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T1 - Deficiency of neuronal nitric oxide synthase increases mortality and cardiac remodeling after myocardial infarction

T2 - Role of nitroso-redox equilibrium

AU - Saraiva, Roberto M.

AU - Minhas, Khalid M.

AU - Raju, Shubha V Y

AU - Barouch, Lili A.

AU - Pitz, Eleanor

AU - Schuleri, Karl H.

AU - Vandegaer, Koenraad

AU - Li, Dechun

AU - Hare, Joshua

PY - 2005/11/1

Y1 - 2005/11/1

N2 - Background - Neuronal nitric oxide synthase (NOS1) plays key cardiac physiological roles, regulating excitation-contraction coupling and exerting an antioxidant effect that maintains tissue NO-redox equilibrium. After myocardial infarction (MI), NOS1 translocates from the sarcoplasmic reticulum to the cell membrane, where it inhibits β-adrenergic contractility, an effect previously predicted to have adverse consequences. Counter to this idea, we tested the hypothesis that NOS1 has a protective effect after MI. Methods and Results - We studied mortality, cardiac remodeling, and upregulation of oxidative stress pathways after MI in NOS1-deficient (NOS1-/-) and wild-type C57BL6 (WT) mice. Compared with WT, NOS1-/-mice had greater mortality (hazard ratio, 2.06; P=0.036), worse left ventricular (LV) fractional shortening (19.7±1.5% versus 27.2±1.5%, P<0.05), higher LV diastolic diameter (5.5±0.2 versus 4.9±0.1 mm, P<0.05), greater residual cellular width (14.9±0.5 versus 12.8±0.5 μm, P<0.01), and equivalent β-adrenergic hyporesponsiveness despite similar MI size. Superoxide production increased after MI in both NOS1-/- and WT animals, although NO increased only in WT. NADPH oxidase (P<0.05) activity increased transiently in both groups after MI, but NOS1-/- mice had persistent basal and post-MI elevations in xanthine oxidoreductase activity. Conclusions - Together these findings support a protective role for intact NOS1 activity in the heart after MI, despite a potential contribution to LV dysfunction through β-adrenergic hyporesponsiveness. NOS1 deficiency contributes to an imbalance between oxidative stress and tissue NO signaling, providing a plausible mechanism for adverse consequences of NOS1 deficiency in states of myocardial injury.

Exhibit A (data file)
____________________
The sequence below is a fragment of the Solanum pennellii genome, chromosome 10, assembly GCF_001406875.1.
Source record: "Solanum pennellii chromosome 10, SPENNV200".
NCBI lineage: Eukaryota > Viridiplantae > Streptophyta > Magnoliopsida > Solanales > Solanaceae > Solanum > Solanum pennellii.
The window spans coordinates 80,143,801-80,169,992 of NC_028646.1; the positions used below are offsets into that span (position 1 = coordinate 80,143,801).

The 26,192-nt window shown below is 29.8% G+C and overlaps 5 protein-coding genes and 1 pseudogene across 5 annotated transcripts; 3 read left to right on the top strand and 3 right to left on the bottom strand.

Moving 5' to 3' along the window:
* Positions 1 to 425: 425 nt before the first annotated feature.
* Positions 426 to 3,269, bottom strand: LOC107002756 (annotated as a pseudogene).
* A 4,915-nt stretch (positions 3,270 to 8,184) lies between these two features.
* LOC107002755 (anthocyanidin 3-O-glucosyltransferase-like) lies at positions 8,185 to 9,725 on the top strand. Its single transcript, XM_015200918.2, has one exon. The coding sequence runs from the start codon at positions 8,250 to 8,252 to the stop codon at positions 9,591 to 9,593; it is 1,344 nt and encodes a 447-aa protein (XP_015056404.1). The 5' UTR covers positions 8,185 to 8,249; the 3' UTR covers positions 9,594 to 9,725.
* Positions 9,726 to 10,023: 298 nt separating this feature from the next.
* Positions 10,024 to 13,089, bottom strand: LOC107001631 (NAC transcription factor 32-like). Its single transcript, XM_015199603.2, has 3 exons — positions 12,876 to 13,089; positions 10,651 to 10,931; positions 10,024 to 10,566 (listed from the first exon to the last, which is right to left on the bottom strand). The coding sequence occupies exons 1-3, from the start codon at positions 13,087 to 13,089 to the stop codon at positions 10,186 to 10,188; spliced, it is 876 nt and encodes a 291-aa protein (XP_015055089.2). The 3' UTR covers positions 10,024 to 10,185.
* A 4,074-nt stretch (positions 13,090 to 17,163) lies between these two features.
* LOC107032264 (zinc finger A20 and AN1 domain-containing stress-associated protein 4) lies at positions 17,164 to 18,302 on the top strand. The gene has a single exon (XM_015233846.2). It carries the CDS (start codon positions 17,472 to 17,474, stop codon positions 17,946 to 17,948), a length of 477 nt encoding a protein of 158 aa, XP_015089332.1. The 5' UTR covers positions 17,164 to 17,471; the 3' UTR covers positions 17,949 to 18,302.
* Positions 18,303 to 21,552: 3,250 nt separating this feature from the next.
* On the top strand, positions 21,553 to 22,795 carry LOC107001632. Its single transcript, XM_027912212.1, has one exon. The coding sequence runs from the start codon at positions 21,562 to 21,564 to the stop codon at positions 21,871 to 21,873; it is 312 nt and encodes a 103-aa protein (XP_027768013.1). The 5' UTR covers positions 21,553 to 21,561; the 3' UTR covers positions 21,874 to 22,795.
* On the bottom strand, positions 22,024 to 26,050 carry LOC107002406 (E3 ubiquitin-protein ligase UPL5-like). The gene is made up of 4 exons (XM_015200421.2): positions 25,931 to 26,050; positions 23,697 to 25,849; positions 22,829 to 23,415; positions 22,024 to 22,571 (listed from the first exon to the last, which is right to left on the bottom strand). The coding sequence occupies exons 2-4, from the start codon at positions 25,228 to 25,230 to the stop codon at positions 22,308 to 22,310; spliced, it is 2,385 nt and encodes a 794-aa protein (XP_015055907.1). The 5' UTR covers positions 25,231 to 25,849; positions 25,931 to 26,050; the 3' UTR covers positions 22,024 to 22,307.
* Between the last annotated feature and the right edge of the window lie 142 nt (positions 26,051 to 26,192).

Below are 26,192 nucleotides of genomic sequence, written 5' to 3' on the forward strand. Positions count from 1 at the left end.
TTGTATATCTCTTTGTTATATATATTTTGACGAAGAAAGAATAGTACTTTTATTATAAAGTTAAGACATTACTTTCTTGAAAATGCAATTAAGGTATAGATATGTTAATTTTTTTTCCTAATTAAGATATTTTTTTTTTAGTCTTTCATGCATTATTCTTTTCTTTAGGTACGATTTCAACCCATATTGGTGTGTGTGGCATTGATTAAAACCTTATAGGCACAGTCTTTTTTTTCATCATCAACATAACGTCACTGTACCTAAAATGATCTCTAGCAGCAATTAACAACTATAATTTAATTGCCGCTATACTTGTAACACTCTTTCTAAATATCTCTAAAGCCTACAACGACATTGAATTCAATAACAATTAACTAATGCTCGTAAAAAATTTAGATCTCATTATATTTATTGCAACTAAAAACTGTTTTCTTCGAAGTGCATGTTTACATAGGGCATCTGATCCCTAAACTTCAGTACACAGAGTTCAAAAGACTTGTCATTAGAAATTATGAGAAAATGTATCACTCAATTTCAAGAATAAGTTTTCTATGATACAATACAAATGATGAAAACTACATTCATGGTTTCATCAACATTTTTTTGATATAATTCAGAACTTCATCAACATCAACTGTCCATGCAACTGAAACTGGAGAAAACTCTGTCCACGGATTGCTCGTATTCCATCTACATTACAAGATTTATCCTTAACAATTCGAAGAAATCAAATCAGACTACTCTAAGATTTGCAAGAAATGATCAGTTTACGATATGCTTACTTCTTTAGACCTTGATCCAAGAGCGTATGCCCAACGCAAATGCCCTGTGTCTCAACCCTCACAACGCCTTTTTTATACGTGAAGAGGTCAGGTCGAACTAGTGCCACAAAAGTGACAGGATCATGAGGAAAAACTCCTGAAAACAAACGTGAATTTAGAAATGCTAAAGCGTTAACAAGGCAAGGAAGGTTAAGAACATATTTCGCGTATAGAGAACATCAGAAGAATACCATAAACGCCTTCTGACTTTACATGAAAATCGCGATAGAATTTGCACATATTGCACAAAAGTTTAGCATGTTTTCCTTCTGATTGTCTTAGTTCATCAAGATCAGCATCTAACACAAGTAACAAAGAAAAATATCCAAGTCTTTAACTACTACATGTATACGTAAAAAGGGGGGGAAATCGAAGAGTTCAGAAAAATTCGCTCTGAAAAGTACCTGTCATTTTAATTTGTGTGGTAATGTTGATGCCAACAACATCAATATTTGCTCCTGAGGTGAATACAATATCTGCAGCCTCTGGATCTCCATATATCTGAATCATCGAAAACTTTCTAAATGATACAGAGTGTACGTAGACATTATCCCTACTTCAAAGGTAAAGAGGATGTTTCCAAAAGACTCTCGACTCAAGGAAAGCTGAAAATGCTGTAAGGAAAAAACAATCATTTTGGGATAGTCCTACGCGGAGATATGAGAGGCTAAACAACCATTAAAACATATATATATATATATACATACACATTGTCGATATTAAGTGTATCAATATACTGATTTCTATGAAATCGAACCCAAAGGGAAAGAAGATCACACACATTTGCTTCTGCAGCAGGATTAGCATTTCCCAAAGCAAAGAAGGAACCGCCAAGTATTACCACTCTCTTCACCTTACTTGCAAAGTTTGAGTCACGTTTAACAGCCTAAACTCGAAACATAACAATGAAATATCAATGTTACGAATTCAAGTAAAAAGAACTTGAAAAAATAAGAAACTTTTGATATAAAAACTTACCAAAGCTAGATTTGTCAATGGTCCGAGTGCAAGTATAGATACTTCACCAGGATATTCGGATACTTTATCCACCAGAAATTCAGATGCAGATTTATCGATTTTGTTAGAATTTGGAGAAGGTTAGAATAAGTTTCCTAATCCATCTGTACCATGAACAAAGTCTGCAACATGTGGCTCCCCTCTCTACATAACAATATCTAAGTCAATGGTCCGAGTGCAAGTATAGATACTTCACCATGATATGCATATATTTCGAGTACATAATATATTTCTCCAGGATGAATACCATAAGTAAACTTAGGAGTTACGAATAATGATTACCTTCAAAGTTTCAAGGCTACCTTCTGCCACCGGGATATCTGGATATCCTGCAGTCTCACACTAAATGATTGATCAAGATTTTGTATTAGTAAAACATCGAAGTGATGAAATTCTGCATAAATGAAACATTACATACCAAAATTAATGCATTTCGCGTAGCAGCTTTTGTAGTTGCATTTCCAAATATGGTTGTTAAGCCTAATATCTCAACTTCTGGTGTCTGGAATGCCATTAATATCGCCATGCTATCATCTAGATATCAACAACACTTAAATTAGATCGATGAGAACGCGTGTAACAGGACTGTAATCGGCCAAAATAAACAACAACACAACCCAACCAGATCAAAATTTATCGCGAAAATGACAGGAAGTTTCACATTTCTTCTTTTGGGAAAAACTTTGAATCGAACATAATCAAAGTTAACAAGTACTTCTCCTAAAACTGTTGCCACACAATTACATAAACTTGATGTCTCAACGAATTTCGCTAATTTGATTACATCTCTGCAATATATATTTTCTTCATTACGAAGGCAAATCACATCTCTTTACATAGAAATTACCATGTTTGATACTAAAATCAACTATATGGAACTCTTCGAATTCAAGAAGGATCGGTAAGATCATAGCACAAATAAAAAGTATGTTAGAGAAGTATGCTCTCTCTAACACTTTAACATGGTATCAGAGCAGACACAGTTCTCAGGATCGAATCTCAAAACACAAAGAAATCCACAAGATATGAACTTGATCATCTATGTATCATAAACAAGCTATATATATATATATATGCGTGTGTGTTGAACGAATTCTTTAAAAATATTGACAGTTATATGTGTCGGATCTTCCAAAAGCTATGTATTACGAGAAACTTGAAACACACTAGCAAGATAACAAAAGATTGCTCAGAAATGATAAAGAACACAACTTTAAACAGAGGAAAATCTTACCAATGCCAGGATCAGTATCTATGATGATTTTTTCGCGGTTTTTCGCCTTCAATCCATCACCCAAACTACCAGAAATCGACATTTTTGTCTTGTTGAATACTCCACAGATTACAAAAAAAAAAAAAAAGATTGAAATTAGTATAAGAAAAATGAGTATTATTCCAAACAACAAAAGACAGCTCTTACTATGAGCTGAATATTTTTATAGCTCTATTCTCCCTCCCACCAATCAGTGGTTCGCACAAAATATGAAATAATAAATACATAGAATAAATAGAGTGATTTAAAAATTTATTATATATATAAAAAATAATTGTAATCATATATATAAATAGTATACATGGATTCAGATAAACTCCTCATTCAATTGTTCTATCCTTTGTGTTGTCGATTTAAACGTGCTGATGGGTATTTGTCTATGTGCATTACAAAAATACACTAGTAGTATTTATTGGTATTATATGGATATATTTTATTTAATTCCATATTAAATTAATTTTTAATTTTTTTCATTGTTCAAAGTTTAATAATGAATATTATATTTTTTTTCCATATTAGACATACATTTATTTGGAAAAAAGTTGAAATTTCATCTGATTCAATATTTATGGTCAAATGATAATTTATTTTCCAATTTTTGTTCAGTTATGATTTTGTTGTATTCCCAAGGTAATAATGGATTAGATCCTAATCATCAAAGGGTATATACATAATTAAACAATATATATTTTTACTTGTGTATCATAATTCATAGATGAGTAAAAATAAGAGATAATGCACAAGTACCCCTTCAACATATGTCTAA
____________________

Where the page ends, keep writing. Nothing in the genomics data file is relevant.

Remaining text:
AB - Background - Neuronal nitric oxide synthase (NOS1) plays key cardiac physiological roles, regulating excitation-contraction coupling and exerting an antioxidant effect that maintains tissue NO-redox equilibrium. After myocardial infarction (MI), NOS1 translocates from the sarcoplasmic reticulum to the cell membrane, where it inhibits β-adrenergic contractility, an effect previously predicted to have adverse consequences. Counter to this idea, we tested the hypothesis that NOS1 has a protective effect after MI. Methods and Results - We studied mortality, cardiac remodeling, and upregulation of oxidative stress pathways after MI in NOS1-deficient (NOS1-/-) and wild-type C57BL6 (WT) mice. Compared with WT, NOS1-/-mice had greater mortality (hazard ratio, 2.06; P=0.036), worse left ventricular (LV) fractional shortening (19.7±1.5% versus 27.2±1.5%, P<0.05), higher LV diastolic diameter (5.5±0.2 versus 4.9±0.1 mm, P<0.05), greater residual cellular width (14.9±0.5 versus 12.8±0.5 μm, P<0.01), and equivalent β-adrenergic hyporesponsiveness despite similar MI size. Superoxide production increased after MI in both NOS1-/- and WT animals, although NO increased only in WT. NADPH oxidase (P<0.05) activity increased transiently in both groups after MI, but NOS1-/- mice had persistent basal and post-MI elevations in xanthine oxidoreductase activity. Conclusions - Together these findings support a protective role for intact NOS1 activity in the heart after MI, despite a potential contribution to LV dysfunction through β-adrenergic hyporesponsiveness. NOS1 deficiency contributes to an imbalance between oxidative stress and tissue NO signaling, providing a plausible mechanism for adverse consequences of NOS1 deficiency in states of myocardial injury.